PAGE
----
Indeed, Islamophobia and other oppressive forces from the white supremacist capitalist heteropatriarchal establishment have tremendous effects on Muslims and people of color. I’m not saying that the Muslims who participated in the video are unaware or not impacted by these forces. However, what I’d like to call attention to is that we rarely see stories or videos that show Muslims resisting against state racism, assimilation, and other oppressive forces in their lives without being demonized for it. Are “happy” and state-friendly images of Muslims the only response we have to Islamophobia? Or, to phrase another way, are these images the only “appropriate” ways to counter stereotypes?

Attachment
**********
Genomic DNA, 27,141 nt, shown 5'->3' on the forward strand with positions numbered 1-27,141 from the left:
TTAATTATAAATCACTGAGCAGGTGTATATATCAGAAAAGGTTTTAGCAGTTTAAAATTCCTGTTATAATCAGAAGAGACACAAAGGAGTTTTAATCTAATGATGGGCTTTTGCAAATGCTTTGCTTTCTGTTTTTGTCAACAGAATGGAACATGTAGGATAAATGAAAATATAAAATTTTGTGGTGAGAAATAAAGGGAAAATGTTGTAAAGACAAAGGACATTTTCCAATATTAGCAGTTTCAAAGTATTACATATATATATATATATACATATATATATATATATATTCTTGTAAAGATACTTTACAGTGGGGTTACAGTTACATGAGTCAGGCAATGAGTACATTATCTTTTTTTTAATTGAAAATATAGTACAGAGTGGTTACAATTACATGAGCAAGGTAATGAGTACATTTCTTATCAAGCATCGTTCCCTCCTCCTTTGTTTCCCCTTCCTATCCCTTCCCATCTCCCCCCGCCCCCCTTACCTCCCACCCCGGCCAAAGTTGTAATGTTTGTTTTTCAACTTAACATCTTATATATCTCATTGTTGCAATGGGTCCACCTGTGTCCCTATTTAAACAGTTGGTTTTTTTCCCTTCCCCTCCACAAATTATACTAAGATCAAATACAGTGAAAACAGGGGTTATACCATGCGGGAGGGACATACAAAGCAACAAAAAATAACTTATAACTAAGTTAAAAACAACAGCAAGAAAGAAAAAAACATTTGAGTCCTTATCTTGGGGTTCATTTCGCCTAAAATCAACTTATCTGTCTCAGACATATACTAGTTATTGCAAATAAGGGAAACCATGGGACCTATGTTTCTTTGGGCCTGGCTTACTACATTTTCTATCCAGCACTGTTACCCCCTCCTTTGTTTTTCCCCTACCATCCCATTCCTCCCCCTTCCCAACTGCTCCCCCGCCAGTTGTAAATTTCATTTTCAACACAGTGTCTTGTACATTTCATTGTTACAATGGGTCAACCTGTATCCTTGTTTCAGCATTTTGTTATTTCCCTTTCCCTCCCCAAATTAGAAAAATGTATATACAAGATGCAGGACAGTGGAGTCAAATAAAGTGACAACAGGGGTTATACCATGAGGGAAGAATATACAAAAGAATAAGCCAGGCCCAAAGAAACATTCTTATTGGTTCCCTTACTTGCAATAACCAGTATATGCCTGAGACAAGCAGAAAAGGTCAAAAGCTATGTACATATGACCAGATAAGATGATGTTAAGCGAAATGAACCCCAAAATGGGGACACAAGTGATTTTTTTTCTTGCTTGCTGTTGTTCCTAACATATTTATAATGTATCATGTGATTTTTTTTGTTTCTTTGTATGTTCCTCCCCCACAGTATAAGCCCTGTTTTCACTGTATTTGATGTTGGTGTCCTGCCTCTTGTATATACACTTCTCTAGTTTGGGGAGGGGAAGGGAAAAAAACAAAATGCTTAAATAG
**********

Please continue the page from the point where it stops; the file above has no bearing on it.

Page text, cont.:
The argument from people who are defending the video is that the filmmakers are humanizing Muslims. However, let’s ask ourselves what it means to be human. Does “human” mean that we are only allowed to express one emotion, “happiness”? Does a “humanizing” depiction of Muslims mean we restrict ourselves to the narrow depiction of being “Good Muslims” and omit the other emotions (like anger and sadness) we experience for the sake of “proving” to white non-Muslims that we are not terrorists? I’m concerned with the ironically angry personal attacks that critics of the video are getting from fellow Muslims. Critics are labeled as the Muslims who “don’t know how to be happy” or “don’t know how to have fun.” Unfortunately, it goes to show how the good Muslim/bad Muslim is being reproduced, but also how oppressive “positive-thinking” politics can be, especially when they’re imposed on people who are expressing the opposite.  That is, if you aren’t “happy” or thinking “positively,” then you’re characterized as being “oversensitive,” “ungrateful/unappreciative,” or “too angry.” What does “happy” mean in this context anyway? Be happy and don’t talk about Islamophobia? What are the attitudes towards Muslims who do not perform happiness in the way the Muslims in the video do? What are the views toward Muslims who would be classified as “angry,” and are actively resisting against white supremacy and patriarchy? What are the attitudes towards Muslims who are disloyal towards the British government (or any government, really)? What about Muslims who don’t feel like they can “fit in” or may not even want to “fit in”? Aren’t all of these questions and concerns also part of people’s humanity?